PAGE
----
$93,580 deal made to clear way for WCCC campus in Latrobe
By Joe Napsha
Published: Thursday, Nov. 29, 2012, 12:01 a.m.
A Burgettstown company has been selected to demolish nine commercial and residential buildings in Latrobe to clear the way for Westmoreland County Community College's Latrobe campus.
The county redevelopment authority awarded the demolition contract this week to A.W. McNabb LLC for $93,580, contingent upon four buildings in the area bounded by Depot and Jefferson streets and Loyalhanna Creek not being determined historically significant, said April Kopas, authority executive director. McNabb was the lowest of four bidders, which requires removing asbestos and clearing the site of the debris.
Federal funds from the federal Department of Housing and Urban Development are being used for the demolition, so the architecture and the interiors of the buildings must be photographed, said Hallie Chatfield, revitalization coordinator for the redevelopment authority.
The state Bureau of Historic Preservation has sought more information on those four buildings, Chatfield said. The process is typical when buildings more than 50 years old are being demolished, she added.
Because of the need for state clearance before the project can begin, no starting date for the demolition has been set, Kopas said. The county wanted to have the project completed within 100 days after demolition began.
The demolition could result in some traffic restrictions, including closing Bank Street, which abuts the Norfolk Southern Railroad tracks, Kopas said.
The community college plans to begin construction of the new 26,000-square-foot Laurel Education Center in the spring and have it completed in time for the beginning of the 2014-2015 academic year. The community college's Latrobe campus is in a former Kennametal Corp. building along Lloyd Avenue, near the south bank of Loyalhanna Creek.
With the cost of property acquisition, construction and equipment for the education center, the campus will cost the school close to $10 million, said Ronald Eberhardt, vice president of administrative services.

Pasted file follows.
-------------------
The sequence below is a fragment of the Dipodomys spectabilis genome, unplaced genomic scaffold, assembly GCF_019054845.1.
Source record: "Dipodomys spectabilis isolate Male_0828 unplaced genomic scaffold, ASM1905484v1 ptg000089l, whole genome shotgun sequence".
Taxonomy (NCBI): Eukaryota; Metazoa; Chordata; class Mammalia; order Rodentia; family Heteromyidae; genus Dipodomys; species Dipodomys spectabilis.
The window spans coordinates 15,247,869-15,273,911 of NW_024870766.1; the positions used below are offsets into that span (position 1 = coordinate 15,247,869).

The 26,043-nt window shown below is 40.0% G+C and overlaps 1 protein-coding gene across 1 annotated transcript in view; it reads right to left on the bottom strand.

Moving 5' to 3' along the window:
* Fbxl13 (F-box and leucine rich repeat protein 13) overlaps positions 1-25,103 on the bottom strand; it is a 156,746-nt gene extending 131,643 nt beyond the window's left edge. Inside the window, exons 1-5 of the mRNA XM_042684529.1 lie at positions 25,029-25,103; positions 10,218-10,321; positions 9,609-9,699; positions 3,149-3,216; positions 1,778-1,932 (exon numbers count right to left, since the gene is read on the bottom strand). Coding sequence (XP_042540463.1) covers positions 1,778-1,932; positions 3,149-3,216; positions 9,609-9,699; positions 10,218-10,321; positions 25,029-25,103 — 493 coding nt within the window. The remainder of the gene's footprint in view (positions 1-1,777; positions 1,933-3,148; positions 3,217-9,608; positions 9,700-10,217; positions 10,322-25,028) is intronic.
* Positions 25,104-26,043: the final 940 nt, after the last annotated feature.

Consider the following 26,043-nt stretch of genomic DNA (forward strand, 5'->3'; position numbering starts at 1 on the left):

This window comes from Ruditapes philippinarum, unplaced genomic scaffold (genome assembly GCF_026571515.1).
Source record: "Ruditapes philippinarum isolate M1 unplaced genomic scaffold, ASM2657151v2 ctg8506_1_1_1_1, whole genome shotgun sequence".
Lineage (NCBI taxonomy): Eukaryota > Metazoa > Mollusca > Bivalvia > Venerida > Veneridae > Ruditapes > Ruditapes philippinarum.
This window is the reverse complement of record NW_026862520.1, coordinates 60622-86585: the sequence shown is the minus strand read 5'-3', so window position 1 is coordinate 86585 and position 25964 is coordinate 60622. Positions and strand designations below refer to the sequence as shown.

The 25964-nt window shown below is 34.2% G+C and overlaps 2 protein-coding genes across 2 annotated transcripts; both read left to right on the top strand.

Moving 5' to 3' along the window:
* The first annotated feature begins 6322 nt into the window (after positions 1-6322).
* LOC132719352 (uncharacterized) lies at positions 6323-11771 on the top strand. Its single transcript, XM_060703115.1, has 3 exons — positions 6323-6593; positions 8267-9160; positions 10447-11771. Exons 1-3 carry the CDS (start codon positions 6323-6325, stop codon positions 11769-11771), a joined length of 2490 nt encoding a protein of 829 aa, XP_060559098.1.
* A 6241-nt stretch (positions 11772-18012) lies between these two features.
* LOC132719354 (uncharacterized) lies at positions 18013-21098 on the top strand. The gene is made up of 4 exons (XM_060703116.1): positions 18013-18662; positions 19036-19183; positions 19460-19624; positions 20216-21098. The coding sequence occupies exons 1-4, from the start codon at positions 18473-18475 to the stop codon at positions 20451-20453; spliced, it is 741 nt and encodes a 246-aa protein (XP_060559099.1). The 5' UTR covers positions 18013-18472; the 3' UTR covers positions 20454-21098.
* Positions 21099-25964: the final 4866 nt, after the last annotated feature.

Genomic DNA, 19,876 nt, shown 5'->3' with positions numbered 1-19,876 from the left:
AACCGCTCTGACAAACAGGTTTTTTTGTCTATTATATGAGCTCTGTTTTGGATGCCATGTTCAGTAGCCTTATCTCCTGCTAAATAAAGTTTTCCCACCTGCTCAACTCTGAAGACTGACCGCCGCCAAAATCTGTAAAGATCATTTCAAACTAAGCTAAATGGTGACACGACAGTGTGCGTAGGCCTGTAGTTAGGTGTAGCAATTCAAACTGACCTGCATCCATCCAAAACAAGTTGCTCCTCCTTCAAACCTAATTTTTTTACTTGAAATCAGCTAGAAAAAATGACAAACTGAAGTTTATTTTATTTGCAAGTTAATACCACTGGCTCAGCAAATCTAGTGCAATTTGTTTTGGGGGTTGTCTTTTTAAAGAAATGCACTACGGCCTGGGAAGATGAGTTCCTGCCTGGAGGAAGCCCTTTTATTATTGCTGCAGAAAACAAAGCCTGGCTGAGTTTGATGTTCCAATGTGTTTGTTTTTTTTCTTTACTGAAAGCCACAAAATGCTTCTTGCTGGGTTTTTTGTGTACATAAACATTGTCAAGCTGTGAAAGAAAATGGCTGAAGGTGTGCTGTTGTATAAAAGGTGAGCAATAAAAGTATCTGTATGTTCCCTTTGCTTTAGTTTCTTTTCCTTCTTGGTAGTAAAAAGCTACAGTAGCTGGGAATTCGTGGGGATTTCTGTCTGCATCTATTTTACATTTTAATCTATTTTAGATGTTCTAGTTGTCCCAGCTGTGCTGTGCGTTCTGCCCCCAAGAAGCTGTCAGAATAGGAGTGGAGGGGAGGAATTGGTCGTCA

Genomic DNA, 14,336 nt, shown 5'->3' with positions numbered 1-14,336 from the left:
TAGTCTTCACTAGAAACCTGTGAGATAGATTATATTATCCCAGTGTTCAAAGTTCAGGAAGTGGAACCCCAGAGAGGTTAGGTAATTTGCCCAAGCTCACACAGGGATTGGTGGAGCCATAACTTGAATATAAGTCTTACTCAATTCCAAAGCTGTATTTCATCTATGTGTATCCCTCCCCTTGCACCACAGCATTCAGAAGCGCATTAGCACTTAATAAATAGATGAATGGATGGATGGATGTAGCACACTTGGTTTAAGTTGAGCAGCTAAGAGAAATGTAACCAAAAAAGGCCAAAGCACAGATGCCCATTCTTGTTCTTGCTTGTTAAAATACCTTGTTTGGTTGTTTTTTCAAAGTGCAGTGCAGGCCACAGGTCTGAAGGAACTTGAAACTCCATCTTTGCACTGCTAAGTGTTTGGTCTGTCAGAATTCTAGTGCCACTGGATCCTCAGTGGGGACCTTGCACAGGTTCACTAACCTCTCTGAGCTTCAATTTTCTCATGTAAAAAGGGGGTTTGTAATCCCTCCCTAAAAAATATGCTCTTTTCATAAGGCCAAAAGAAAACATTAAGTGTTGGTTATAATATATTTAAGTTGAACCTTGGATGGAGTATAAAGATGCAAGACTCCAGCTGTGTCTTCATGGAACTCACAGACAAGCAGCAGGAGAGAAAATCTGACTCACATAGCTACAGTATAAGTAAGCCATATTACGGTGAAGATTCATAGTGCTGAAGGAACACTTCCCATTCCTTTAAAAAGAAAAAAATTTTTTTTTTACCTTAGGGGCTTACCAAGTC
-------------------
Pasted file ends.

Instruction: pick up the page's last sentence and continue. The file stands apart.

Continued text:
Joe Napsha is a staff writer for Trib Total Media. He can be reached at 724-836-5252 or firstname.lastname@example.org.
Show commenting policy
TribLive commenting policy
You are solely responsible for your comments and by using TribLive.com you agree to our Terms of Service.
We moderate comments. Our goal is to provide substantive commentary for a general readership. By screening submissions, we provide a space where readers can share intelligent and informed commentary that enhances the quality of our news and information.
While most comments will be posted if they are on-topic and not abusive, moderating decisions are subjective. We will make them as carefully and consistently as we can. Because of the volume of reader comments, we cannot review individual moderation decisions with readers.
We value thoughtful comments representing a range of views that make their point quickly and politely. We make an effort to protect discussions from repeated comments either by the same reader or different readers.
We follow the same standards for taste as the daily newspaper. A few things we won't tolerate: personal attacks, obscenity, vulgarity, profanity (including expletives and letters followed by dashes), commercial promotion, impersonations, incoherence, proselytizing and SHOUTING. Don't include URLs to Web sites.
We do not edit comments. They are either approved or deleted. We reserve the right to edit a comment that is quoted or excerpted in an article. In this case, we may fix spelling and punctuation.
We welcome strong opinions and criticism of our work, but we don't want comments to become bogged down with discussions of our policies and we will moderate accordingly.
We appreciate it when readers and people quoted in articles or blog posts point out errors of fact or emphasis and will investigate all assertions. But these suggestions should be sent via e-mail. To avoid distracting other readers, we won't publish comments that suggest a correction. Instead, corrections will be made in a blog post or in an article.